October Horrorshow: Dance of the Dead

It’s October, which means it’s time for the October Horrorshow, when Missile Test devotes the entire month to watching and reviewing horror films. All are welcome: the good, the bad, and the putrid. Today’s review is of the zombie comedy Dance of the Dead, written by Joe Ballarini and directed by Gregg Bishop, a pair of relative unknowns in the movie world. The only people even more anonymous than those who made Dance of the Dead are the actors and actresses who starred in it. But if there were such a thing as a little movie that could, Dance of the Dead up and did.

There’s no shame in horror films. There’s no disgrace or ignominy in blood-spattered cinema being financed with an overdrawn checking account or a maxed-out credit card. Embarrassment is even cast aside when extracting desperately needed funds from na├»ve church groups. Just ask Ed Wood. The point is, low-budget horror is the lifeblood of the entire genre, encompassing not only the early works of its most legendary auteurs, but also the vast majority of the horror catalogue.

Dance of the Dead is hardly a poverty-stricken film, but it very much represents the low end of producorial procurements. Thankfully, Bishop proved well suited to the task, and made a shitty movie that is worth watching.

The main cast consists of the typical teens one would find in any teen film. This could have made Dance of the Dead nothing less than excruciating to watch for anyone under the age of twenty, but Ballarini’s script is snarky enough to keep things from getting vapid. The cast does its part in keeping the atmosphere light. Which is good, because these folks aren’t going to be accepting any Oscars anytime soon. It would be horrible if they had to wander through this film oppressed by a heavy and foreboding atmosphere. So much cheap horror has been ruined by expecting their casts to play things straight. All of the adults in the film are mere caricature, fodder for the younger cast members, telling a viewer all they need to know about the target audience, but that can be ignored.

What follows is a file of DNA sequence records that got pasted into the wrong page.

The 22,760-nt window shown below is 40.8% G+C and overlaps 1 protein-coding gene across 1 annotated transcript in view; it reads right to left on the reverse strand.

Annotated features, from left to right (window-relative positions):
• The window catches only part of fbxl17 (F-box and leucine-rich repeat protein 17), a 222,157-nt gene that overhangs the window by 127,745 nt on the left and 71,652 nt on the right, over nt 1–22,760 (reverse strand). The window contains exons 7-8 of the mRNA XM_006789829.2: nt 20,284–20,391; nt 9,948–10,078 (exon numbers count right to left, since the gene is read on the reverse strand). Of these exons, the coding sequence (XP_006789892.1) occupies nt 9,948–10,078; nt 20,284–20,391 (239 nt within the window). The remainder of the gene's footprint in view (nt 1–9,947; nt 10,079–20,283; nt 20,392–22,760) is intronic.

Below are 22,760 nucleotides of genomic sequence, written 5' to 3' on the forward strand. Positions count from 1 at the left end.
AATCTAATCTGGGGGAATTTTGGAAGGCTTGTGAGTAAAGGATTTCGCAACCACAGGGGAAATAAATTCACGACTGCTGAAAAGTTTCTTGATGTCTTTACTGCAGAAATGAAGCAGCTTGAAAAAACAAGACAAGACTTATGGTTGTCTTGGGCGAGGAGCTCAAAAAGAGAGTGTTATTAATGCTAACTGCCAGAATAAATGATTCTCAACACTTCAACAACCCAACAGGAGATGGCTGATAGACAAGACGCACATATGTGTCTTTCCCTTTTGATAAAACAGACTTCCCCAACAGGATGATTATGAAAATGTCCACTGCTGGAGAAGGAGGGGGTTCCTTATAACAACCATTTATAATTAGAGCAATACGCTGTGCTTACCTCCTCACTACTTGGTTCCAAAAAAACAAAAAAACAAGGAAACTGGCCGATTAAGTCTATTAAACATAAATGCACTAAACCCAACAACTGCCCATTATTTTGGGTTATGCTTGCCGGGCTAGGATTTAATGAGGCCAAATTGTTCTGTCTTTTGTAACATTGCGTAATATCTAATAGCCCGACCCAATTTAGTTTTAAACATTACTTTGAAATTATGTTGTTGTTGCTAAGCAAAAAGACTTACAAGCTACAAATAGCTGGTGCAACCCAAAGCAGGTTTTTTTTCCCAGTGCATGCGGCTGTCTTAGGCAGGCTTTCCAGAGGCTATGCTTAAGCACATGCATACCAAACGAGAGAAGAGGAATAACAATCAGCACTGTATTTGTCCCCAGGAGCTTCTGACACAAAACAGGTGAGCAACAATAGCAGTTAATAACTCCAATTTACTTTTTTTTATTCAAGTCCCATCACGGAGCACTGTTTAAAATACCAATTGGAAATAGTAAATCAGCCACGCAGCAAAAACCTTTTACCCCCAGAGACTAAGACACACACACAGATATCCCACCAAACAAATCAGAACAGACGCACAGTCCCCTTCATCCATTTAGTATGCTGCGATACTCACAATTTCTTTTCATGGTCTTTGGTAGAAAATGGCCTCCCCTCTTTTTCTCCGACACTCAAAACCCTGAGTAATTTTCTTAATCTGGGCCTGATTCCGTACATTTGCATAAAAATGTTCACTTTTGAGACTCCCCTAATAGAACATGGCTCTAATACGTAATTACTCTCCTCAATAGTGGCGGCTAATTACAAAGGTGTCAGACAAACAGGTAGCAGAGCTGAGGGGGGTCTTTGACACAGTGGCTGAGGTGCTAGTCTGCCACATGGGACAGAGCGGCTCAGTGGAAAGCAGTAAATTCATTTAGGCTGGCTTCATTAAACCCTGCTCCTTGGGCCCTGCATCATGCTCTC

It’s prom night for the millennials. They’re almost grown up and there’s just one final bash before it’s off to college. Only their town, including a graveyard, are right next to a massive nuclear power plant. Toxic waste is the culprit in this zombie flick. Once again, the undead are allegory for the ignoble way in which we treat our environment. When will we learn? From this starting point, the plot unfolds of its own free will.

Zombies come from everywhere. Some literally burst forth from their graves and break into sprints. There’s loads of cartoonish gore and cheap, but effective, special effects. CGI is also kept to a respectable minimum, serving the film and not acting as a crutch.

The characters run from point A to point B, smashing heads and being winnowed by the zombies the entire way, leading to the film’s climax at the aforementioned prom.

Any more detail is not needed. Dance of the Dead is a fun and entertaining film. I was surprised at its quality, having come to expect almost nothing out of cheap horror films. It is not good enough to sneak its way past the Shitty Movie Sundays label, but still, it’s better than Alien: Resurrection.